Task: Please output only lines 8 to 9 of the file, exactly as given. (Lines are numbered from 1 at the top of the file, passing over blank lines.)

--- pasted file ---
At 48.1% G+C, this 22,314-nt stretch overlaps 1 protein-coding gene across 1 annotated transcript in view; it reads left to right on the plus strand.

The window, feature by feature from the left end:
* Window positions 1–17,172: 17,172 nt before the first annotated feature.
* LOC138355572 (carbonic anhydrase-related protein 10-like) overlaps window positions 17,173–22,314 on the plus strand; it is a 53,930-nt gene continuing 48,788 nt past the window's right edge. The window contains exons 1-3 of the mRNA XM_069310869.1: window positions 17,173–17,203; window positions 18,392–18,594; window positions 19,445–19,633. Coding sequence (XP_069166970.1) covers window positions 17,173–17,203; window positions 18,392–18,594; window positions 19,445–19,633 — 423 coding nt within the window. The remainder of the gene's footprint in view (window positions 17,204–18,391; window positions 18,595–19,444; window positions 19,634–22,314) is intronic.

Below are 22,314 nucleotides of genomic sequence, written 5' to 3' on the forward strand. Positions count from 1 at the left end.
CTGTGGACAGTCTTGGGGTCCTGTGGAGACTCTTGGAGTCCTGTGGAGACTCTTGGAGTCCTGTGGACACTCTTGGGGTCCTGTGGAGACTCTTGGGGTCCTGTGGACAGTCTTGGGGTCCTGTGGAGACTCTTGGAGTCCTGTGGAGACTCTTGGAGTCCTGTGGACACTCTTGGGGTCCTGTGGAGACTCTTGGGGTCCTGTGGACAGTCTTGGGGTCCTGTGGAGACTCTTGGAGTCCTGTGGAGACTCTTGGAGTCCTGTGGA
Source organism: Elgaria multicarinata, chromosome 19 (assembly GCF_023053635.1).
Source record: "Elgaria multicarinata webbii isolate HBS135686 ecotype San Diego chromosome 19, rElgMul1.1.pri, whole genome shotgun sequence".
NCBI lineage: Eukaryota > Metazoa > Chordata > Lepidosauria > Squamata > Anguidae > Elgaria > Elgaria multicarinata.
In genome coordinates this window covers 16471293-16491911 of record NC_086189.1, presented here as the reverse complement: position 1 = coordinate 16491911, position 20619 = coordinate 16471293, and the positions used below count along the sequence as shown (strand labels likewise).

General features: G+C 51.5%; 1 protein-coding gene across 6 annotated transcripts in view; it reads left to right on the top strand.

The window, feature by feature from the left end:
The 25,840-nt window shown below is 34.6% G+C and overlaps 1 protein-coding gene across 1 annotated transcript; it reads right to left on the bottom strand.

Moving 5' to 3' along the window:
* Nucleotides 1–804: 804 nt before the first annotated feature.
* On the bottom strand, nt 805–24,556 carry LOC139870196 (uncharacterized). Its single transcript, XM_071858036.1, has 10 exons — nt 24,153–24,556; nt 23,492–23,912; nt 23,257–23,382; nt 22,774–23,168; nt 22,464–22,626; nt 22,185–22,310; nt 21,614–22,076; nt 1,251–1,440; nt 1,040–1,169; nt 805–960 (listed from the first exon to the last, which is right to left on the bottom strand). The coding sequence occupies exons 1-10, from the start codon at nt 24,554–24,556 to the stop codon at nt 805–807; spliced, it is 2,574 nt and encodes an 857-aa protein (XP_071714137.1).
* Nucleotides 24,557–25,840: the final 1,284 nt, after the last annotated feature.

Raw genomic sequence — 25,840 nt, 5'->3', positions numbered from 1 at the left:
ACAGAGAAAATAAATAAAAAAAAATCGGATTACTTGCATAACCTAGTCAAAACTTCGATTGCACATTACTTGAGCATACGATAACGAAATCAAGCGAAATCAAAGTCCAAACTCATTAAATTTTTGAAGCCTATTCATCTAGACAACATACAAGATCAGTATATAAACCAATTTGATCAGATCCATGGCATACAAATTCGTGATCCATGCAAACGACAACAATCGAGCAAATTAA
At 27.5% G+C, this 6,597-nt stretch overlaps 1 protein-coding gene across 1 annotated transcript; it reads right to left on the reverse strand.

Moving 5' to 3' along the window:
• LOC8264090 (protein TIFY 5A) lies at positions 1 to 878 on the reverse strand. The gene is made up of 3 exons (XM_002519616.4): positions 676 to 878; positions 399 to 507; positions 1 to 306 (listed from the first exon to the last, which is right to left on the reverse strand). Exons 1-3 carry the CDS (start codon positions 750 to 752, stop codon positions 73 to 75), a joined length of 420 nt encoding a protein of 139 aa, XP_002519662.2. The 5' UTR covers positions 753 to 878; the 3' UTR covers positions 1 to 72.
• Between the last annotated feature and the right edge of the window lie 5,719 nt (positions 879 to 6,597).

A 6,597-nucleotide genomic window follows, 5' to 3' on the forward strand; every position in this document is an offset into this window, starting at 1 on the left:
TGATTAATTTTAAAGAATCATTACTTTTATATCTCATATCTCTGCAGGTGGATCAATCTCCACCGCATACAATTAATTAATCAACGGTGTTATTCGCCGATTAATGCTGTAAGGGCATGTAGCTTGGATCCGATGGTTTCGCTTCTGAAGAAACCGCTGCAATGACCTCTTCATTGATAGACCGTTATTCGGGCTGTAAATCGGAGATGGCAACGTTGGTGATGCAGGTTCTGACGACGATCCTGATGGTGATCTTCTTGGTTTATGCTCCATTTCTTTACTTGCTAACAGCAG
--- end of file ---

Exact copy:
Source record: "Elgaria multicarinata webbii isolate HBS135686 ecotype San Diego chromosome 19, rElgMul1.1.pri, whole genome shotgun sequence".
NCBI lineage: Eukaryota > Metazoa > Chordata > Lepidosauria > Squamata > Anguidae > Elgaria > Elgaria multicarinata.